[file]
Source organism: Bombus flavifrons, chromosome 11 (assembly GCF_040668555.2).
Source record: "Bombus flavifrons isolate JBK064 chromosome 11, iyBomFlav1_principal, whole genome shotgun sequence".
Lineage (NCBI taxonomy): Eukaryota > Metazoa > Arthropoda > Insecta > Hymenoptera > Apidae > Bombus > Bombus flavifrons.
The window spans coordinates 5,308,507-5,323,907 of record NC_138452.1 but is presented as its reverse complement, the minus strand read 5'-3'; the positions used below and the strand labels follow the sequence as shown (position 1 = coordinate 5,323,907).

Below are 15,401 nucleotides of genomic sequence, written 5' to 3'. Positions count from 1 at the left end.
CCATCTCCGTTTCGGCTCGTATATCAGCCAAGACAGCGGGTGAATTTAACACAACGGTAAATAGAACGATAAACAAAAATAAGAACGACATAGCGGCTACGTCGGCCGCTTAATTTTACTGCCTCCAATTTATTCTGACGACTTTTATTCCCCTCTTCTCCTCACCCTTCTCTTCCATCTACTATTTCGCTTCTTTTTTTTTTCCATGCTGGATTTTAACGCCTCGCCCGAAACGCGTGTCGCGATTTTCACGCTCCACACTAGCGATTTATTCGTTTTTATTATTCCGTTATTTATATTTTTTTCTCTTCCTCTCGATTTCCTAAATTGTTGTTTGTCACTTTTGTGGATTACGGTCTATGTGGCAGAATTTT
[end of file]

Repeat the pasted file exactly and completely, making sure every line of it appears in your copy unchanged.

Source organism: Bombus flavifrons, chromosome 11 (assembly GCF_040668555.2).
Source record: "Bombus flavifrons isolate JBK064 chromosome 11, iyBomFlav1_principal, whole genome shotgun sequence".
Lineage (NCBI taxonomy): Eukaryota > Metazoa > Arthropoda > Insecta > Hymenoptera > Apidae > Bombus > Bombus flavifrons.
The window spans coordinates 5,308,507-5,323,907 of record NC_138452.1 but is presented as its reverse complement, the minus strand read 5'-3'; the positions used below and the strand labels follow the sequence as shown (position 1 = coordinate 5,323,907).

Below are 15,401 nucleotides of genomic sequence, written 5' to 3'. Positions count from 1 at the left end.
CCATCTCCGTTTCGGCTCGTATATCAGCCAAGACAGCGGGTGAATTTAACACAACGGTAAATAGAACGATAAACAAAAATAAGAACGACATAGCGGCTACGTCGGCCGCTTAATTTTACTGCCTCCAATTTATTCTGACGACTTTTATTCCCCTCTTCTCCTCACCCTTCTCTTCCATCTACTATTTCGCTTCTTTTTTTTTTCCATGCTGGATTTTAACGCCTCGCCCGAAACGCGTGTCGCGATTTTCACGCTCCACACTAGCGATTTATTCGTTTTTATTATTCCGTTATTTATATTTTTTTCTCTTCCTCTCGATTTCCTAAATTGTTGTTTGTCACTTTTGTGGATTACGGTCTATGTGGCAGAATTTT